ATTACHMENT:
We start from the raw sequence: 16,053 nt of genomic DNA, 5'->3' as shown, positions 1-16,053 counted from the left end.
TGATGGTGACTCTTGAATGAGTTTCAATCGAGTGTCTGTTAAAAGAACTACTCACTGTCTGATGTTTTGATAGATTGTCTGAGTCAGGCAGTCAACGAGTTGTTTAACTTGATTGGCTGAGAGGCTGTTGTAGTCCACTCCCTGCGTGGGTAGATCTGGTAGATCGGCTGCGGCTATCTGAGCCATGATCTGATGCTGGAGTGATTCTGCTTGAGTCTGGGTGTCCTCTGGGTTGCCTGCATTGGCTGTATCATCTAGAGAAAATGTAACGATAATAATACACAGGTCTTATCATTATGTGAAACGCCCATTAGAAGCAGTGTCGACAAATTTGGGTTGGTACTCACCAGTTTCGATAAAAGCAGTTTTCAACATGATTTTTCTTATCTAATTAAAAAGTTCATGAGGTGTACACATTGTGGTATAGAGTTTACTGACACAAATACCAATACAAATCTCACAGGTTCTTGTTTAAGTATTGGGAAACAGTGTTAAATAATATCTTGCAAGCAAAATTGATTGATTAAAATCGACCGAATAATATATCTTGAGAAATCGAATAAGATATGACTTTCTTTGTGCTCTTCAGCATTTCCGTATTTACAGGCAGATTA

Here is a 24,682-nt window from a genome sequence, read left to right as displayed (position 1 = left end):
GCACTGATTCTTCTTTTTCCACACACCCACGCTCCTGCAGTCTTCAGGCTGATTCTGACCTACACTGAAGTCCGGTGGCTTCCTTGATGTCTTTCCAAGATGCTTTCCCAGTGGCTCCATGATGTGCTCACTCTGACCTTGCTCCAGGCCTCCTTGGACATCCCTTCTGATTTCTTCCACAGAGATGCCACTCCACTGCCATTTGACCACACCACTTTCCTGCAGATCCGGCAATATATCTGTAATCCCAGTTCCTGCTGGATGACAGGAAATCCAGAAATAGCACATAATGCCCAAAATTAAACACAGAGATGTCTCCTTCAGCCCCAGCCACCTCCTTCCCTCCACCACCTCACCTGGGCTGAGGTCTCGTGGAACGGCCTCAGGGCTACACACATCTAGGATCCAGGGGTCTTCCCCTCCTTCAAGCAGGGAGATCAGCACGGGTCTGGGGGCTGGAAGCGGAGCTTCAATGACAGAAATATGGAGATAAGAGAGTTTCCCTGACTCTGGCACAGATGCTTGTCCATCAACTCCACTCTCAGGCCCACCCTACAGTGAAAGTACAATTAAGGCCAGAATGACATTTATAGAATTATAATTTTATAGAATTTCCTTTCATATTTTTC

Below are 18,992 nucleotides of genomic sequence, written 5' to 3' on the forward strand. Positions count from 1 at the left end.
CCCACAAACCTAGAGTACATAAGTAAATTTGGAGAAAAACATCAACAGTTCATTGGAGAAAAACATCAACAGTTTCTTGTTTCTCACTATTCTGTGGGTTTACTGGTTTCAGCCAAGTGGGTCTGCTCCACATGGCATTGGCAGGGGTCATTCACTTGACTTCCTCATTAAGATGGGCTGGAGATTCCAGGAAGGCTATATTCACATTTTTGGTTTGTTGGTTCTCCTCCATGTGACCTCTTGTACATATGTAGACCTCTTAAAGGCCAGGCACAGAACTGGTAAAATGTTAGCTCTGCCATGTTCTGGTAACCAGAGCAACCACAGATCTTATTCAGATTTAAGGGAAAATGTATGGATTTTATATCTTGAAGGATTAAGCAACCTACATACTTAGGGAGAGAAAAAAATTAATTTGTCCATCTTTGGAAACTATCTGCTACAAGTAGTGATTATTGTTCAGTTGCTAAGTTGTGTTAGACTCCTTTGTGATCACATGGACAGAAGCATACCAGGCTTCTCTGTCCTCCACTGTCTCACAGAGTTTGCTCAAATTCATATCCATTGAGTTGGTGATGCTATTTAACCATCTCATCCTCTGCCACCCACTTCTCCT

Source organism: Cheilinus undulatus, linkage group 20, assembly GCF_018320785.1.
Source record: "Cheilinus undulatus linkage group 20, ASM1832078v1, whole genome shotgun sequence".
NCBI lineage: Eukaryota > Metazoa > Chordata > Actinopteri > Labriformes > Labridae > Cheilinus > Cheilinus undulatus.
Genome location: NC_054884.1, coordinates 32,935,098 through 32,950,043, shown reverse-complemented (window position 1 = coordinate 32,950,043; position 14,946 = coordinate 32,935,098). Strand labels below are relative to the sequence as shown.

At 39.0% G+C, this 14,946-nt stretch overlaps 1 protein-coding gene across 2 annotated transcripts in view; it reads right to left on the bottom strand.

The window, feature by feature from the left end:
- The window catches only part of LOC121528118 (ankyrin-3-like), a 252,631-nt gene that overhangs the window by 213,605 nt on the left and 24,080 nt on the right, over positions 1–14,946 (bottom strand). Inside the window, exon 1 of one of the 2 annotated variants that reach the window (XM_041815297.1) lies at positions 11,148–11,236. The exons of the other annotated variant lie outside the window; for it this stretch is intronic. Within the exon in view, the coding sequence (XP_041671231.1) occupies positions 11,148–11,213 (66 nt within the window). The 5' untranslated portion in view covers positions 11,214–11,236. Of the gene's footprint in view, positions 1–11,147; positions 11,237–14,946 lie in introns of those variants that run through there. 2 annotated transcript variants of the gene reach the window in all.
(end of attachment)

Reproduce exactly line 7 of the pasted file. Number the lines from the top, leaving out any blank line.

Source organism: Cheilinus undulatus, linkage group 20, assembly GCF_018320785.1.